Davies lightens the load in Open

GOLF: WHILE Miles Byrne was left to reflect on a mistake that will surely haunt him for the rest of his life, the same certainly can't be said of 16-year-old Richard Davies.

WHILE Miles Byrne was left to reflect on a mistake that will surely haunt him for the rest of his life, the same certainly can't be said of 16-year-old Richard Davies.

The story of the final day of the Open Championship at Royal Lytham when Ian Woosnam's caddie, the Irishman Byrne, failed to spot that he had one too many clubs in the bag, has been well documented.

But what about Richard Davies, surely the youngest-ever caddie to carry a bag in the world's biggest tournament.

It was indirectly through Stephen Whymark, the long-serving professional at Ipswich Golf Club, that young Richard got the chance to rub shoulders with some of the biggest names in the game.

For nine consecutive days, the diminutive Richard carried former European Tour player Paul Curry's bag through the final qualifying rounds, the practice days and all four days of the Open itself.

Weighing less than eight stones, Richard made light of the fact that he carried Paul's bag that contained a full set of clubs, waterproofs, umbrella, two dozen golf balls, towels and fruit. In total the weight of the bag and all its contents was about two-thirds of Richard's own body weight.

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"The bag was heavy, believe me," said Richard, himself an eight handicap golfer. "Ping Tour bags are the heaviest around because of the special lining to stop the clubs getting wet."

Stephen explained the connection with Richard and he came to caddie at The Open at such a tender age.

He said: "Richard's father is the headmaster of a big comprehensive school at Preston in Lancashire and his wife Linda's mother and my wife Susan's mother were great friends.

"We've kept in touch ever since with Richard and his parents who come down regularly for holidays in Suffolk and we've been up to Lancashire to see them over the years.

"In April we all went over to Florida. We had gone out to see Paul Curry and Richard and I played a few rounds of golf with him. When Paul decided to come back home last month to try and qualify for The Open, Richard met up with him again and said to him that if he wanted a caddie, he would be delighted to do it."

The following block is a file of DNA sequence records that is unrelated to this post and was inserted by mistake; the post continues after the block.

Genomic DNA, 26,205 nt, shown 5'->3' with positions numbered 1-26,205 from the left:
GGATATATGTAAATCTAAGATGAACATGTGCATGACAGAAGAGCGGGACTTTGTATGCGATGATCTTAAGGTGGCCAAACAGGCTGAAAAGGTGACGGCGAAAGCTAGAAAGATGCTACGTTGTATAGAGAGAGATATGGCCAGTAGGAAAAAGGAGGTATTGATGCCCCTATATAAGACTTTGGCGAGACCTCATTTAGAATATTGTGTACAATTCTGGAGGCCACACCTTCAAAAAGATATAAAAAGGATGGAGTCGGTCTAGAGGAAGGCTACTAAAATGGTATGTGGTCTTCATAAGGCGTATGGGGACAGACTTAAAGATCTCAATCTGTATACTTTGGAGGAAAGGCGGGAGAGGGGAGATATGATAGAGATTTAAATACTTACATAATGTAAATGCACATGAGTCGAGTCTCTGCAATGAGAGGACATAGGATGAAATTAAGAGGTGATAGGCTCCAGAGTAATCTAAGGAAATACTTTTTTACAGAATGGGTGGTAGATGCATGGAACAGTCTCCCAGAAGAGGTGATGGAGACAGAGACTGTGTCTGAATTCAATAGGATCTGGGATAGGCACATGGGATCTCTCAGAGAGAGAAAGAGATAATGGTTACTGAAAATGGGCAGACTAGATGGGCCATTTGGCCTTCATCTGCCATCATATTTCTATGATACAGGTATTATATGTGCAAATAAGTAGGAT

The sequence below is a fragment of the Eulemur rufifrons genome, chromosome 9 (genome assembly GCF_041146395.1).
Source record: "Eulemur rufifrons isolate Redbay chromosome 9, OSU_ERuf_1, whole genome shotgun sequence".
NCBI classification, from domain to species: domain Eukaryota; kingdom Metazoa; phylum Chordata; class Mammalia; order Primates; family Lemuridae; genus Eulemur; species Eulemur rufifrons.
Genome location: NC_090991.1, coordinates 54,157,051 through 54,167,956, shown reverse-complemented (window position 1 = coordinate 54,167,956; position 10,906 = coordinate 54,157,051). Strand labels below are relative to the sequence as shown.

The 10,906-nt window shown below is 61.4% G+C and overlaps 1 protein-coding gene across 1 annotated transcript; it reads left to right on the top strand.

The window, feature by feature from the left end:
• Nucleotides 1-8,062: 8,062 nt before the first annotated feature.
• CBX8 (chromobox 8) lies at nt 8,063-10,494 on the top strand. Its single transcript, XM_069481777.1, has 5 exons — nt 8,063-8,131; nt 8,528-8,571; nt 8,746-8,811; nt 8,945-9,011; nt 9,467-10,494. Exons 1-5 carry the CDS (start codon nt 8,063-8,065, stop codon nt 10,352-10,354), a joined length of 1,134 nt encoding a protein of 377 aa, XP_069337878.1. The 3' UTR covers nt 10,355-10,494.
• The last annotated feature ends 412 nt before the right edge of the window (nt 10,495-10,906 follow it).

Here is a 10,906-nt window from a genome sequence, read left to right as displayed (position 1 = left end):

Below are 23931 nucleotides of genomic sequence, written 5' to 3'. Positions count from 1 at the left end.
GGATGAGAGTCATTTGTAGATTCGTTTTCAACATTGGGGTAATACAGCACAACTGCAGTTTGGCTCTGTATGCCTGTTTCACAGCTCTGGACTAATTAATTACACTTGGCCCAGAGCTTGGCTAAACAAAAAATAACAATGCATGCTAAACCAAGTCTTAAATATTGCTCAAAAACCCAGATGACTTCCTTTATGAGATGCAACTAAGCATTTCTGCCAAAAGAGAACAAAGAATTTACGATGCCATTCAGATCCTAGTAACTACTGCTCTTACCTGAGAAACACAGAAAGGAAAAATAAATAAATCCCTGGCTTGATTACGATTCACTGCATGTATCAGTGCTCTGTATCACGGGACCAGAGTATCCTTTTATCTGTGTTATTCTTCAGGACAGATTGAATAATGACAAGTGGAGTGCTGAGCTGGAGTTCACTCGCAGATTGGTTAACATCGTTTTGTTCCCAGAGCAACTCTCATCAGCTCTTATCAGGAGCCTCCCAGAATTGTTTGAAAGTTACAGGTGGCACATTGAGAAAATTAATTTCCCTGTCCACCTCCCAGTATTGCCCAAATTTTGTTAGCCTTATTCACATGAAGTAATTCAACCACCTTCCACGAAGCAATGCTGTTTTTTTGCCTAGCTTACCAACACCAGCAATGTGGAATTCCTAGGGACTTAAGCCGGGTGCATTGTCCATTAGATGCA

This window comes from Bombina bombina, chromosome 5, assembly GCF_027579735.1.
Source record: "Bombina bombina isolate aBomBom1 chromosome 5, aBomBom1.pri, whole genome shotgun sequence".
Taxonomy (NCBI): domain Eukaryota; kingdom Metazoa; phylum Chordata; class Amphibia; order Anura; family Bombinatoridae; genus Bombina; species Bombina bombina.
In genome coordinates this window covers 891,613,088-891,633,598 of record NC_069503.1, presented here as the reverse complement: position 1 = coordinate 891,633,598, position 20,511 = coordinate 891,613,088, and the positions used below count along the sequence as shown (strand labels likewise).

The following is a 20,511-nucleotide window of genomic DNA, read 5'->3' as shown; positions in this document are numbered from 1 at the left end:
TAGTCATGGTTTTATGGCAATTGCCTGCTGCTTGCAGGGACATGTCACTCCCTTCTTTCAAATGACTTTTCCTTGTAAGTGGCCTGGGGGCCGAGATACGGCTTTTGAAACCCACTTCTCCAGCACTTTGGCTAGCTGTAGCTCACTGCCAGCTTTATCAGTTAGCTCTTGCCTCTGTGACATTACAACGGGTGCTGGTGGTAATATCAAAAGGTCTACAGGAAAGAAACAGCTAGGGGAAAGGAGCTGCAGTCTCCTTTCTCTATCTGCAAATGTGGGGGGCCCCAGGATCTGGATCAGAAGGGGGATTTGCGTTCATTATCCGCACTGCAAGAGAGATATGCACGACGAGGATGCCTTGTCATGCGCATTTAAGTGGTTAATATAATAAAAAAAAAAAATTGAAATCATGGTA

So a partnership was born. Richard carried the bag for the first time at Southport and Ainsdale where Paul qualified, and said: "We seemed to gell straight away.

"The Open was a fantastic experience and a great occasion. Walking up the 18th fairway was very special,

especially on the first day when the grandstands were almost full."

Richard was a promising footballer and a member of the Bolton Wanderers Academy between the ages of 13 and 15, but was not kept on by Martin Dobson, the former Burnley and England international midfield player, because he was too small.

But he wasn't too small to carry a bag in the Open Championship and was delighted that Paul played all four days and picked up a cheque for £15,000 into the bargain.

"It was the occasion that helped me forget about carrying the heavy bag," said Richard who certainly does not lack confidence, and may himself one day be playing in The Open.s

On the first practice day at Lytham Richard went up to Fanny Sunneson, Nick Faldo's caddie, and asked her if she had a spare double strap he could use to carry Paul's bag. Unfortunately she could not help.

So Richard just got on with the job, savouring four days that he's never likely to forget.

"Paul looked after me very well for carrying his bag which he also gave to me after his final round," said Richard.

In his first two rounds, Paul played in the same three-ball as David Dixon, the 24-year-old from Somerset who won the silver medal for being the leading amateur. He has since turned professional. As far as the caddies were concerned, it was very much a case of little and large with Dixon's bagman, a massive 20 stone and towering over Richard.

On the third day Paul was paired with Stuart Allenby (Australia) and in his final round with New Zealand star Michael Campbell.

"All the players and caddies were really nice and were all very helpful," said Richard who would love to turn professional if he gets the chance.

Back home in Lancashire he is coached by Eddie Birchenough at Royal Lytham and when he comes to Suffolk, Steve runs his eye over him and gives him further advice.

"I've just been asked to play for Bury and District Under-18s," said Richard who is still walking on cloud nine after his unbelievable experience.

And who could blame him.

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